Even with Giancarlo Esposito’s clever foreshadowing, we didn’t see this ending coming. In the fifth episode of “Dear White People,” the socially conscious Netflix comedy shifted gears from dissecting the ignorant motivations of a blackface party to tackling one of the most frightening recurrent racial problems in America. And it started at another party.
When a white friend wouldn’t stop loudly rapping the n-word, even when asked to stop by Reggie (Marque Richardson), tempers flared and a ruckus started. Though it never got out of hand, the cops were called and a gun was pulled… on the black kid, of course. Reggie, an advocate for racial equality and increased diversity all his life, suddenly faced a harsh reality impossible to imagine no matter how aware you’ve been, and “Dear White People” brought nuanced drama to a sharply satirical comedy.
It introduced fear into a world that should be without it, and that’s what made the twist (if you can even call it that) so effective. No one wants to think it would happen to them, especially during a fun night out, but this issue won’t go away simply by forgetting it exists.
While “The Handmaid’s Tale” has always included difficult subject matter given its premise — a world where fertile women are treated as property to be raped for the prestige breeding of high-ranking government men — it surpassed even those horrors in the series’ third episode, “Late.” We see one woman swiftly, almost casually hung for being a “gender traitor,” aka homosexual, and after her lover Ofglen (Alexis Bledel) witnesses this, she has her own punishment to face. Because she is a fertile woman and still has value in Gilead, the court shows “mercy” by forcing her to undergo female genital mutilation. In a world where this sickening abuse is still practiced, “The Handmaid’s Tale” took the Margaret Atwood’s next logical, awful conclusion. Ofglen’s face as she silently screamed anguish still haunts us to this day.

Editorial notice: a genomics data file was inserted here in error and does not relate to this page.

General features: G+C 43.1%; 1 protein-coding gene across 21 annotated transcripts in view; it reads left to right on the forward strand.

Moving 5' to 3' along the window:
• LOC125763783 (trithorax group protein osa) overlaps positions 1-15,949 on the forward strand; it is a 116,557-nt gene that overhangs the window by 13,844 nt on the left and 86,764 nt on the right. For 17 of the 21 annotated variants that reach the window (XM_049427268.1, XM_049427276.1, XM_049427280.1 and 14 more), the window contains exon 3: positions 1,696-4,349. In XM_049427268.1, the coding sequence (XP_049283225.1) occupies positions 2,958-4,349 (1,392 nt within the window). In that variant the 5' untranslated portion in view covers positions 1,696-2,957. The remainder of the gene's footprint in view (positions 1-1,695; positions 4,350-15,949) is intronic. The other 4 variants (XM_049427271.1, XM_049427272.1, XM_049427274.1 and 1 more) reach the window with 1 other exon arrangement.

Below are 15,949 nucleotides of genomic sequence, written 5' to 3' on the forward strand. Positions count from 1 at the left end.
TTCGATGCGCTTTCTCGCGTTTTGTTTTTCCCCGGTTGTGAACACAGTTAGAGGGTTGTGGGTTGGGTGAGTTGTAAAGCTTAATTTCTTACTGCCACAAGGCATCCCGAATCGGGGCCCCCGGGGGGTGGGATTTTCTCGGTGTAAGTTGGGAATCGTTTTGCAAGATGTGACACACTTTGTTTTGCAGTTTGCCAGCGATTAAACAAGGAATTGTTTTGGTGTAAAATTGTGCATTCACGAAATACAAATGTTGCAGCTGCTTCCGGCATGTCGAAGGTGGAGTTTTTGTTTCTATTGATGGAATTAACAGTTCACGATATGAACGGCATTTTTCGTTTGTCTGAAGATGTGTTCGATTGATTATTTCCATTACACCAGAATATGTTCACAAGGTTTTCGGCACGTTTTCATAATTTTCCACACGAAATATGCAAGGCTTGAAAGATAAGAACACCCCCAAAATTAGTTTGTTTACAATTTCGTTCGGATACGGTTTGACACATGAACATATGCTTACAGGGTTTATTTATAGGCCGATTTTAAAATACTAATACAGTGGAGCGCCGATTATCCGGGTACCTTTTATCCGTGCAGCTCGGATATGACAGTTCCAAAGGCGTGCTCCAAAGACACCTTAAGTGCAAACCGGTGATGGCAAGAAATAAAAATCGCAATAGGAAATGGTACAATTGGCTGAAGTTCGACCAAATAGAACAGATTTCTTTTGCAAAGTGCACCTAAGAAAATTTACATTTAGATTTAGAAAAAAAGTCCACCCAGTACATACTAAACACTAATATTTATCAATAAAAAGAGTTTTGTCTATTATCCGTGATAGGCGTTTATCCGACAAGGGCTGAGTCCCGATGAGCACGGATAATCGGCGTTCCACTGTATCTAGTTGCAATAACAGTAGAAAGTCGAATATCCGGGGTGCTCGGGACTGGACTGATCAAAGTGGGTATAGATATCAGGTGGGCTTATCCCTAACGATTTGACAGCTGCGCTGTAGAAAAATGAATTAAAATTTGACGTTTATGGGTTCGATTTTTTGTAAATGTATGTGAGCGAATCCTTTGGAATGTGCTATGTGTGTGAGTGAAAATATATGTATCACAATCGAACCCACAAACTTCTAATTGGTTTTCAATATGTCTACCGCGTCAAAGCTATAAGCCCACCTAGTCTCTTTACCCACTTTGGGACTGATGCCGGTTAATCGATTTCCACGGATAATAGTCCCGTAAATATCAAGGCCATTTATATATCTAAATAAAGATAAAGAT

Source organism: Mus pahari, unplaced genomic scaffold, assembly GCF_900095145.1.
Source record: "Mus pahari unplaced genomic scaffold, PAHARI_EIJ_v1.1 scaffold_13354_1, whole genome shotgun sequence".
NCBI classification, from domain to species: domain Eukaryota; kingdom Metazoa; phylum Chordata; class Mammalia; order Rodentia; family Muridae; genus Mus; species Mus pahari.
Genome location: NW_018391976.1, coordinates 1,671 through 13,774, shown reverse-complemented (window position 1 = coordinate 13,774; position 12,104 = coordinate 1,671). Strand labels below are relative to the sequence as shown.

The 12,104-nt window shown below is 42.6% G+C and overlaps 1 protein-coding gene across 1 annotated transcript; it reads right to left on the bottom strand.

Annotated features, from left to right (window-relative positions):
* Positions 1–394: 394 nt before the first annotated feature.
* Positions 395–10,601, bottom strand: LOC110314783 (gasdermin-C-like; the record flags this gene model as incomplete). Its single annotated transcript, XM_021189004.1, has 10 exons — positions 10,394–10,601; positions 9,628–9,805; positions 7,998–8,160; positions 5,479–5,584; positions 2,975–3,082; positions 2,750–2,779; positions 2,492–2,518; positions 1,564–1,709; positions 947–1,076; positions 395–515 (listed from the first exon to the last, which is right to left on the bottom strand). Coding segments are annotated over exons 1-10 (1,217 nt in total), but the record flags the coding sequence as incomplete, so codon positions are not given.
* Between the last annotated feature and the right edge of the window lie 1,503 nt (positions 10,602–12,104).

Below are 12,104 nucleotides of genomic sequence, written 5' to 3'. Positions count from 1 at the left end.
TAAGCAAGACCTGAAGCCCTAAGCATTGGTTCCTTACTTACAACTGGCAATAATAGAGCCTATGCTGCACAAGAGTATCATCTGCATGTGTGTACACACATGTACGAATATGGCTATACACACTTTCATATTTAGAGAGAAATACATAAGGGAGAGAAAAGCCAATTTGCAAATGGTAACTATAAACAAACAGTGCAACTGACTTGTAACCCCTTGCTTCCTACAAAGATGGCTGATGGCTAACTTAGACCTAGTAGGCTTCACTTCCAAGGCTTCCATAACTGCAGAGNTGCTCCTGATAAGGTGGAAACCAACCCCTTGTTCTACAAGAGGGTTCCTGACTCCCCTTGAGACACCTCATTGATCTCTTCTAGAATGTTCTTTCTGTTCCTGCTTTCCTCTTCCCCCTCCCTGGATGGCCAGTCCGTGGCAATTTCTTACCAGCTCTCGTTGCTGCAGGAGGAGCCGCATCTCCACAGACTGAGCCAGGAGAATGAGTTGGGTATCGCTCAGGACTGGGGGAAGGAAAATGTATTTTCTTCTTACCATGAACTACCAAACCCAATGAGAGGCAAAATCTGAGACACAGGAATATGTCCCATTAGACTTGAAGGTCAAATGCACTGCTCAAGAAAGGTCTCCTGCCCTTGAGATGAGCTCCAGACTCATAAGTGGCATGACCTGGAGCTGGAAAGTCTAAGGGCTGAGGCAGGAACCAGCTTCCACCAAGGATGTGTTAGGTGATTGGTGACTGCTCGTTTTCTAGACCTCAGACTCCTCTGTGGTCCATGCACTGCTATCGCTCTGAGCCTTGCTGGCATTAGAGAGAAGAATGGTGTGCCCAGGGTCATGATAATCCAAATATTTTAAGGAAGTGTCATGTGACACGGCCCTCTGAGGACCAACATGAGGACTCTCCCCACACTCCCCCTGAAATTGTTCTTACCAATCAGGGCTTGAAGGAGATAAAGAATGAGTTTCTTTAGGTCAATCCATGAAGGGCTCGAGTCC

“Who the hell is Sarah?!” It was the shout heard round the world at the end of a stirring Season 3 premiere, when a sudden jump to an unknown time and an unknown place revealed a woman who looked a lot like Nora Durst (Carrie Coon), but had to be at least 15 years older. She also went by another name, Sarah, and claimed a little too emphatically not to know anyone named Kevin. How is that possible?
The quick scene shared just enough to prompt dozens of theories: Sarah is Nora’s twin sister! Sarah is Nora’s evil clone! Sarah is Nora in Kevin’s hotel world! But we didn’t get a definitive answer…well, ever. Not really. We were eventually told that Sarah was Nora, a few decades in the future, but we’ll never really know if she went through the LADR or not. That’s more than fine by us, but what’s important about the twist to end Episode 1 is how well it set up a season of surprises. We were ready for anything after Sarah’s reveal, and “The Leftovers” gave us more than we could have ever imagined.